Hit It! – an unusual (and often amusing) installation by Austrian artists Leo Schatzl and Christian Haas – has been on display at the National Media Museum this year as part of our interactive family experience, In Your Face.
Hit It! invites visitors to jump upwards while an ultra high-speed camera photographs their expression as they do. The aim is to touch a soft ball with your head, triggering the camera. The outcome is a series of unguarded, completely natural portraits showing unarranged expressions, a rare thing in the age of perfectly composed and filtered selfies. These portraits are digitally collected, and have been displayed on a screen as part of the exhibition.
Since its installation at the museum, more than 17,000 visitors have participated in Hit It! and had their faces captured. Watch the video below to see a sample of some of the expressions (can you spot yourself?) and read on for a Q&A with Christian Haas.
Q&A with Christian Haas – artist for ‘Hit It!’
Please can you describe ‘Hit It!’?
‘Hit It!’ is a machine to explore the facial expressions of people. To use the machine you have to jump to hit your head against a soft ball. At the maximum height of the jump a photo is taken by a fixed camera and added as one frame to a film which shows a loop of faces taken at the same point. So over time the more the exhibit is used, the film as a piece of art gets longer.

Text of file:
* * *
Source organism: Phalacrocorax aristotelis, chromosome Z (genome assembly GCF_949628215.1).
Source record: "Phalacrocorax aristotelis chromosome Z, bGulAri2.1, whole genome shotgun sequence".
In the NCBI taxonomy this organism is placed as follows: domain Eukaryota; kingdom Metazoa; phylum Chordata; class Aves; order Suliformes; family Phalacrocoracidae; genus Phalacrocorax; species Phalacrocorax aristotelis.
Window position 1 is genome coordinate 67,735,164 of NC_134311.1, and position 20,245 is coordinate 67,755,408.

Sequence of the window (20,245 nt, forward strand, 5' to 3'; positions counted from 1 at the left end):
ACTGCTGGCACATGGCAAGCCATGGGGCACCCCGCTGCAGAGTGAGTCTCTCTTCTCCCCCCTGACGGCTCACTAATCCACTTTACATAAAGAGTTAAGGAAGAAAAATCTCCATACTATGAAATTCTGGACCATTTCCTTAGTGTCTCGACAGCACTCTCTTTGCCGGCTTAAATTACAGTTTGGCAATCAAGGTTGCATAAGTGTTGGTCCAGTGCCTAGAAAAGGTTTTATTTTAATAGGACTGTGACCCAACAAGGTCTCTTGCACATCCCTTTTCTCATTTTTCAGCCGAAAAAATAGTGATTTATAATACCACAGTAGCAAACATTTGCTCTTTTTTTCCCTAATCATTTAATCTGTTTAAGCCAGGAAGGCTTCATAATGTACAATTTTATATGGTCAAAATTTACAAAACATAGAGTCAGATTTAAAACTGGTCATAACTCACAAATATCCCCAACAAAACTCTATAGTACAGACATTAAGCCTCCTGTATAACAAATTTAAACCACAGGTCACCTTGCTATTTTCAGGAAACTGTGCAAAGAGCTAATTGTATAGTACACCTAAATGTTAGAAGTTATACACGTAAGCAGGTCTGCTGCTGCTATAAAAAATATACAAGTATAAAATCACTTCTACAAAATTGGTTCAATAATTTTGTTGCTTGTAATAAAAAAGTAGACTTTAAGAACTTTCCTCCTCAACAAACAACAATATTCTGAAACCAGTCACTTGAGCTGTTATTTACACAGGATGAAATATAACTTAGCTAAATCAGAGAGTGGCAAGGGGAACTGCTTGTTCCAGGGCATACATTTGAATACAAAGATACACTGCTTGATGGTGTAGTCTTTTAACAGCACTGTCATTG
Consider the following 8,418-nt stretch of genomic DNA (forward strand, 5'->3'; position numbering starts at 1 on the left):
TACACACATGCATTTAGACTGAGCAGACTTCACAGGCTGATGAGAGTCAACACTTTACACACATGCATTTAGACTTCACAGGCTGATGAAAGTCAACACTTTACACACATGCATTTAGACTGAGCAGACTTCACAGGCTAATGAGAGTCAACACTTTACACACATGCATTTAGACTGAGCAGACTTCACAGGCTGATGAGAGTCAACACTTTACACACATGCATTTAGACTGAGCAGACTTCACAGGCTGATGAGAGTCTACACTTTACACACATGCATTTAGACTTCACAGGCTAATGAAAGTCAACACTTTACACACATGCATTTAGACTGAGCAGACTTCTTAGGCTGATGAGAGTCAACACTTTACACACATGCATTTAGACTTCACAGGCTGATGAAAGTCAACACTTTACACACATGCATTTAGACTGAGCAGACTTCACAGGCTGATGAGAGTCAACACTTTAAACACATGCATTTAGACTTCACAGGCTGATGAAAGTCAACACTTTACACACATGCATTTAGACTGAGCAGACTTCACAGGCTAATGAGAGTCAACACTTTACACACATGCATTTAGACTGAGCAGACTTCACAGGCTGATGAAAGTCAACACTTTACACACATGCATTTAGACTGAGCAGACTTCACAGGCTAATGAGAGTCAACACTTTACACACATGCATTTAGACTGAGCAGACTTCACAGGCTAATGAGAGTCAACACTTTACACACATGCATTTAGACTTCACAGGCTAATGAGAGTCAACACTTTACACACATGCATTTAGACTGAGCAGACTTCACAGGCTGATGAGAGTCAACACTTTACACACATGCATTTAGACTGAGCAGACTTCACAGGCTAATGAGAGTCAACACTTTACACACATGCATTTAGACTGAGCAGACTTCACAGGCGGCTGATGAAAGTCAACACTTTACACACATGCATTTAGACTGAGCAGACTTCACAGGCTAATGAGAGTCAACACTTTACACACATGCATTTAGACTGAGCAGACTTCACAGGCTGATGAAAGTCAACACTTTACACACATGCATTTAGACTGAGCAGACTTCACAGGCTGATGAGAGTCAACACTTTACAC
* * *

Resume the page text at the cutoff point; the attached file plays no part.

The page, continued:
What do you like about your work – ‘Hit It!’?
I like that the visitors have a lot of fun using the installation. And I like it when visitors start to change their attempts in trying to jump as high as possible. This gives the pictures with the most expression.
What has your experience of showing the work at the National Media Museum in Bradford been like?
Setting up Hit It! in the National Media Museum was amazing. For me it was a pleasure to work with such a highly professional team. We had to travel home to Austria shortly after the exhibition opened, so I didn’t get a deep impression for how the visitors are using Hit It! in the gallery, but I have enjoyed seeing the images of the visitors enjoying using our machine.
How has it differed from previous installations?
In the National Media Museum we have only artificial light to use. In the other places Hit It! was shown before we had also daylight. That makes the images taken in Bradford more consistent.
Where would you like to show the work next?
We have no detailed plans for where Hit It! will go next. Maybe we make an even more robust version and put it in a public space for some time.
If you’d like to experience Hit It! and be involved in this fascinating photography project for yourself, you have until the end of the week to do it. Hit It! will be at the National Media Museum until 30 October, when In Your Face will close to make way for our new exhibition, Fox Talbot: Dawn of the Photograph.